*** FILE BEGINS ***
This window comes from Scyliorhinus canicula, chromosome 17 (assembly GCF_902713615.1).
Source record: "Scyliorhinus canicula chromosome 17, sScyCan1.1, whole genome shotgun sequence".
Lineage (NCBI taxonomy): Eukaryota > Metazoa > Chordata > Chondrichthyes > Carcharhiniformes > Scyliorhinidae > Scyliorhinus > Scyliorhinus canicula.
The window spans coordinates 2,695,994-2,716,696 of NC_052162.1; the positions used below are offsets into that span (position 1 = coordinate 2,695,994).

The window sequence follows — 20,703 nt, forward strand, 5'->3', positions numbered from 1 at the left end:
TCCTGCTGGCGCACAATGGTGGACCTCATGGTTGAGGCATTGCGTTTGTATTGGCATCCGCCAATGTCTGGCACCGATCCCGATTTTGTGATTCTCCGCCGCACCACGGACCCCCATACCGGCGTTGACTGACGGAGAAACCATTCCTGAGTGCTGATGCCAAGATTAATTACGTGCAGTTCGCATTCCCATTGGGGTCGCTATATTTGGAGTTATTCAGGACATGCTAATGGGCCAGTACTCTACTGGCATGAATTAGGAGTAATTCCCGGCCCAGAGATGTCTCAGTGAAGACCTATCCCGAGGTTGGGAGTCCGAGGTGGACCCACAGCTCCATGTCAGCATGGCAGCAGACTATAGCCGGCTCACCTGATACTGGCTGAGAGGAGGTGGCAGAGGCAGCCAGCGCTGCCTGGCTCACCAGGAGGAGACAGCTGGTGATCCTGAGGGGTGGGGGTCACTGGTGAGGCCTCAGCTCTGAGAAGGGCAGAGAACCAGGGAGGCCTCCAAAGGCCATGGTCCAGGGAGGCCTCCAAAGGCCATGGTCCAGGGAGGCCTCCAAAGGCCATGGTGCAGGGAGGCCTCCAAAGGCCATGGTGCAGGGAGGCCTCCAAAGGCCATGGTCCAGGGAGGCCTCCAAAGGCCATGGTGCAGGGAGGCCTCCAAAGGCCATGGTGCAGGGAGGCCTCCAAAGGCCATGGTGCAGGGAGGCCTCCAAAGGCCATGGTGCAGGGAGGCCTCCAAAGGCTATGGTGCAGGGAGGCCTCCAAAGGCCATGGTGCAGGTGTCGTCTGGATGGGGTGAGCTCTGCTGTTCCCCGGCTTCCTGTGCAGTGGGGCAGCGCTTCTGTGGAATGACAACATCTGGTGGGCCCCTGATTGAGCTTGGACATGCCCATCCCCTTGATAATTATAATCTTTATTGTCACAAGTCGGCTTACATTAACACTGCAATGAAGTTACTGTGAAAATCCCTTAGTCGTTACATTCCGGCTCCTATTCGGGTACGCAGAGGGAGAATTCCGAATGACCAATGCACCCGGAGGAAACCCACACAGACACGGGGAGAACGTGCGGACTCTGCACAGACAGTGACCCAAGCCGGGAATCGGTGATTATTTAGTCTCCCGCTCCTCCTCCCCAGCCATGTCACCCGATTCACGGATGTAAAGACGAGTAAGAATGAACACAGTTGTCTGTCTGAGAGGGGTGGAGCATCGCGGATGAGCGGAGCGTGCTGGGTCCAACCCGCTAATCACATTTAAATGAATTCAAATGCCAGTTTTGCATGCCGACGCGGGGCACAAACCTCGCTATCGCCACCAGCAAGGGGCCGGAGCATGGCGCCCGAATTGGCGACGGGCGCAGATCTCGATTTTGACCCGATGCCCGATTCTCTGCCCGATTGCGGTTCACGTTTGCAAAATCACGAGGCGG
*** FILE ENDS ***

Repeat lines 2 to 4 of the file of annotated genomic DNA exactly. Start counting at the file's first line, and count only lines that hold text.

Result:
Source record: "Scyliorhinus canicula chromosome 17, sScyCan1.1, whole genome shotgun sequence".
Lineage (NCBI taxonomy): Eukaryota > Metazoa > Chordata > Chondrichthyes > Carcharhiniformes > Scyliorhinidae > Scyliorhinus > Scyliorhinus canicula.
The window spans coordinates 2,695,994-2,716,696 of NC_052162.1; the positions used below are offsets into that span (position 1 = coordinate 2,695,994).